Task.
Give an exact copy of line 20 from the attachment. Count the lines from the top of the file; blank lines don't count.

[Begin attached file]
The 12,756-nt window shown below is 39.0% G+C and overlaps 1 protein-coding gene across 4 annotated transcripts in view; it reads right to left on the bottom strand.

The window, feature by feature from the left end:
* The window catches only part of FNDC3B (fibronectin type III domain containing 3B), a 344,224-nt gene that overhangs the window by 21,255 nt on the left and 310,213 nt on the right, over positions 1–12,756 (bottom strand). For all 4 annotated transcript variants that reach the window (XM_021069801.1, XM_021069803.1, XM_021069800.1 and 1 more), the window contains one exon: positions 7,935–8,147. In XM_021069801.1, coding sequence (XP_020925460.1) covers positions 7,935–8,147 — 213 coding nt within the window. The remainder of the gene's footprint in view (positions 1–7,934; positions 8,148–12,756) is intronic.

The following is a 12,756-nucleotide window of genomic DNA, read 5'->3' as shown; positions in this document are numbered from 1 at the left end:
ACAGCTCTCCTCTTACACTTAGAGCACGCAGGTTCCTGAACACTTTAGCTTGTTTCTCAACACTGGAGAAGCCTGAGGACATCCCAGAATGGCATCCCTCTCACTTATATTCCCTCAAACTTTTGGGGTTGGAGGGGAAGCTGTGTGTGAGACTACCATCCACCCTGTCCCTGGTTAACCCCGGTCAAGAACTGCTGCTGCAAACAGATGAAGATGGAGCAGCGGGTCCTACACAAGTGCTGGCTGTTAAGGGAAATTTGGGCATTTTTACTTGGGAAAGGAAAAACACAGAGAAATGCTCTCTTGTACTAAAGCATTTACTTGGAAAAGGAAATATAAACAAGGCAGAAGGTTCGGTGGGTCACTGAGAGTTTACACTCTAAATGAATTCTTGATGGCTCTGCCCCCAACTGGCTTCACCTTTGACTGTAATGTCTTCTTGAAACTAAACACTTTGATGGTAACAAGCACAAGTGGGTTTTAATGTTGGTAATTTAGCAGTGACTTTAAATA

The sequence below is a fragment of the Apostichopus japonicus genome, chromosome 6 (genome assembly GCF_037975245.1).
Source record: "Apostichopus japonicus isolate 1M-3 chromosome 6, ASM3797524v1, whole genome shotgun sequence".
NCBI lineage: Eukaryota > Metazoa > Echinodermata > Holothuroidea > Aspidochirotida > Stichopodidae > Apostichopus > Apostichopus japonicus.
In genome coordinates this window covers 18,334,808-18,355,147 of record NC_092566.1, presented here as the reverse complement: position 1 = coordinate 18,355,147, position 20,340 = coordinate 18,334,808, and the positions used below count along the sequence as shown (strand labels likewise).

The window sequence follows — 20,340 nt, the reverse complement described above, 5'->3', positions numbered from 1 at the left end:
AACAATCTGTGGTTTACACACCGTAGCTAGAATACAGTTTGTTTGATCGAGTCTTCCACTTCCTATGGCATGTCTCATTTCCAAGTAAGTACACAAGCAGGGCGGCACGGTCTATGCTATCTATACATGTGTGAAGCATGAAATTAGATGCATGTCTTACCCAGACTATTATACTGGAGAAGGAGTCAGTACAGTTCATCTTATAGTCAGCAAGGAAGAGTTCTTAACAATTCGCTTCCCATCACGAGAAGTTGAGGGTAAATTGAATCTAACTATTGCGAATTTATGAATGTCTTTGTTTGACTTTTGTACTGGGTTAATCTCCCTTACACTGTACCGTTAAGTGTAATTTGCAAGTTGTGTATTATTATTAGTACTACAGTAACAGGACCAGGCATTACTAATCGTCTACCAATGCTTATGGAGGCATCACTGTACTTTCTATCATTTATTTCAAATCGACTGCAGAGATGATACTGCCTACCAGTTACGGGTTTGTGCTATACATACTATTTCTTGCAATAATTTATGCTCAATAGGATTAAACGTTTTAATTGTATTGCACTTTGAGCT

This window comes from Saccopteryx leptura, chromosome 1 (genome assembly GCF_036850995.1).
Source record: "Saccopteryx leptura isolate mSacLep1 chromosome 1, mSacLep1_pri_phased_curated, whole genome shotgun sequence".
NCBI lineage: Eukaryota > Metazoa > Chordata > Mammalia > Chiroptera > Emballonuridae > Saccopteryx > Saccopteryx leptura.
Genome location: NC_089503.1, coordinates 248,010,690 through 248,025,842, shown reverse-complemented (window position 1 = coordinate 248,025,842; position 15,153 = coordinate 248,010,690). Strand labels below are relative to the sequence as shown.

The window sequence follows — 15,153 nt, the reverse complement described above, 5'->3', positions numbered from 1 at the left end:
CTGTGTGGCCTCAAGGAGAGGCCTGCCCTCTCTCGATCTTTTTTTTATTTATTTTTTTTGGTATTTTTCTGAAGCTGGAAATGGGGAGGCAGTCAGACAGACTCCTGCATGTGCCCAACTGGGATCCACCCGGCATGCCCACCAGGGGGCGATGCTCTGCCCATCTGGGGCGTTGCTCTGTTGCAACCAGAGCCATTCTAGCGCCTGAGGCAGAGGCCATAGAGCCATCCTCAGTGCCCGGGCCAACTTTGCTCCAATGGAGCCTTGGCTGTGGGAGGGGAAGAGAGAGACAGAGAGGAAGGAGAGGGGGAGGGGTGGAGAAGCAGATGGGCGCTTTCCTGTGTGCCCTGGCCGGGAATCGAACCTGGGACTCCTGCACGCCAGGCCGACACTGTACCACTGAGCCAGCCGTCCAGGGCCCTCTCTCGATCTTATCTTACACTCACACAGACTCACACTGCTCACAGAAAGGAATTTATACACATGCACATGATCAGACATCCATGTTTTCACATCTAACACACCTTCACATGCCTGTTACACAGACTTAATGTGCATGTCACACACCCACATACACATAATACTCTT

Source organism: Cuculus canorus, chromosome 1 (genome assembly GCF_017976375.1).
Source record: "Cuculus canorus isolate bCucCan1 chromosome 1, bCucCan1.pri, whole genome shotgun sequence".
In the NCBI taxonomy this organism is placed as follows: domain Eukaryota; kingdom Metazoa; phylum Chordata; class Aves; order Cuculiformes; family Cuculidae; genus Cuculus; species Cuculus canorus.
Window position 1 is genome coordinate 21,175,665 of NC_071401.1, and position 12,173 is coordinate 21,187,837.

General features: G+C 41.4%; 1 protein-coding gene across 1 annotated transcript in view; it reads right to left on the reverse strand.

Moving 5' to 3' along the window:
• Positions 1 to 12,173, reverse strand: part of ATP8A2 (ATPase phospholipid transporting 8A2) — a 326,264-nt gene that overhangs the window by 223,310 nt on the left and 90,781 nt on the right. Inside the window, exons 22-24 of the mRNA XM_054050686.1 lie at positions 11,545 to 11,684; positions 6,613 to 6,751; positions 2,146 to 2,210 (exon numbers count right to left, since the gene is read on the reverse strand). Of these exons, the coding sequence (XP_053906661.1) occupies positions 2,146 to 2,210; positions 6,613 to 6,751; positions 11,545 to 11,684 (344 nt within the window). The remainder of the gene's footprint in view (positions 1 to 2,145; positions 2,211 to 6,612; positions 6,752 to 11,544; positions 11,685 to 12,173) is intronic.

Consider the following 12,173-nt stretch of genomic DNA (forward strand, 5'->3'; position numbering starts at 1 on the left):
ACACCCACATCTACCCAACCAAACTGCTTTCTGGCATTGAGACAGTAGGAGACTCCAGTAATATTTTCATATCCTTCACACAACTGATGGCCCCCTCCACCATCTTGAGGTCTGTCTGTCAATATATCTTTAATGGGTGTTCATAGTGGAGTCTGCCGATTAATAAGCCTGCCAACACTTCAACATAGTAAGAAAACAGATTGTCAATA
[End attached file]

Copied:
In the NCBI taxonomy this organism is placed as follows: domain Eukaryota; kingdom Metazoa; phylum Chordata; class Aves; order Cuculiformes; family Cuculidae; genus Cuculus; species Cuculus canorus.